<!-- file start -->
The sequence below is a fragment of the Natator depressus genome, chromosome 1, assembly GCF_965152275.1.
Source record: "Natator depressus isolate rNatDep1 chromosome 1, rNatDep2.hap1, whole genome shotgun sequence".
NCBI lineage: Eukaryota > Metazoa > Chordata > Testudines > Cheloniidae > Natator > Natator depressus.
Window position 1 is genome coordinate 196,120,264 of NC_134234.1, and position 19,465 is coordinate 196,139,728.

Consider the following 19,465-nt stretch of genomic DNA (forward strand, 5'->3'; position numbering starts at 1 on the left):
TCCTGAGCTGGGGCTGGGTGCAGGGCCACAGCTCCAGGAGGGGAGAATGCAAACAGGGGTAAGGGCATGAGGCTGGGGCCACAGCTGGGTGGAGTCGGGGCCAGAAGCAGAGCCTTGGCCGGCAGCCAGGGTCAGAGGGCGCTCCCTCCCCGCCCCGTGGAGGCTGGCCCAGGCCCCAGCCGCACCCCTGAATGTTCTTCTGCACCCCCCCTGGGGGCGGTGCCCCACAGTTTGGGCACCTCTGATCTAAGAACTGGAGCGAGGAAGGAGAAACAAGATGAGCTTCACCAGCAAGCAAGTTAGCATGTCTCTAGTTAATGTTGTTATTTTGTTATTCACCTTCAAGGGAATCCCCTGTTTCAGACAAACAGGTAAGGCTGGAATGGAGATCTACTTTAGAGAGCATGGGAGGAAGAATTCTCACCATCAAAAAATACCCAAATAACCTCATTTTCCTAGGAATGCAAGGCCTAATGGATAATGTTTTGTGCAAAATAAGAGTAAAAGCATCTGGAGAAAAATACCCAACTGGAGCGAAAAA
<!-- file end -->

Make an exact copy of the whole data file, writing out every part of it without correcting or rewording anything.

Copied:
The sequence below is a fragment of the Natator depressus genome, chromosome 1, assembly GCF_965152275.1.
Source record: "Natator depressus isolate rNatDep1 chromosome 1, rNatDep2.hap1, whole genome shotgun sequence".
NCBI lineage: Eukaryota > Metazoa > Chordata > Testudines > Cheloniidae > Natator > Natator depressus.
Window position 1 is genome coordinate 196,120,264 of NC_134234.1, and position 19,465 is coordinate 196,139,728.

Consider the following 19,465-nt stretch of genomic DNA (forward strand, 5'->3'; position numbering starts at 1 on the left):
TCCTGAGCTGGGGCTGGGTGCAGGGCCACAGCTCCAGGAGGGGAGAATGCAAACAGGGGTAAGGGCATGAGGCTGGGGCCACAGCTGGGTGGAGTCGGGGCCAGAAGCAGAGCCTTGGCCGGCAGCCAGGGTCAGAGGGCGCTCCCTCCCCGCCCCGTGGAGGCTGGCCCAGGCCCCAGCCGCACCCCTGAATGTTCTTCTGCACCCCCCCTGGGGGCGGTGCCCCACAGTTTGGGCACCTCTGATCTAAGAACTGGAGCGAGGAAGGAGAAACAAGATGAGCTTCACCAGCAAGCAAGTTAGCATGTCTCTAGTTAATGTTGTTATTTTGTTATTCACCTTCAAGGGAATCCCCTGTTTCAGACAAACAGGTAAGGCTGGAATGGAGATCTACTTTAGAGAGCATGGGAGGAAGAATTCTCACCATCAAAAAATACCCAAATAACCTCATTTTCCTAGGAATGCAAGGCCTAATGGATAATGTTTTGTGCAAAATAAGAGTAAAAGCATCTGGAGAAAAATACCCAACTGGAGCGAAAAA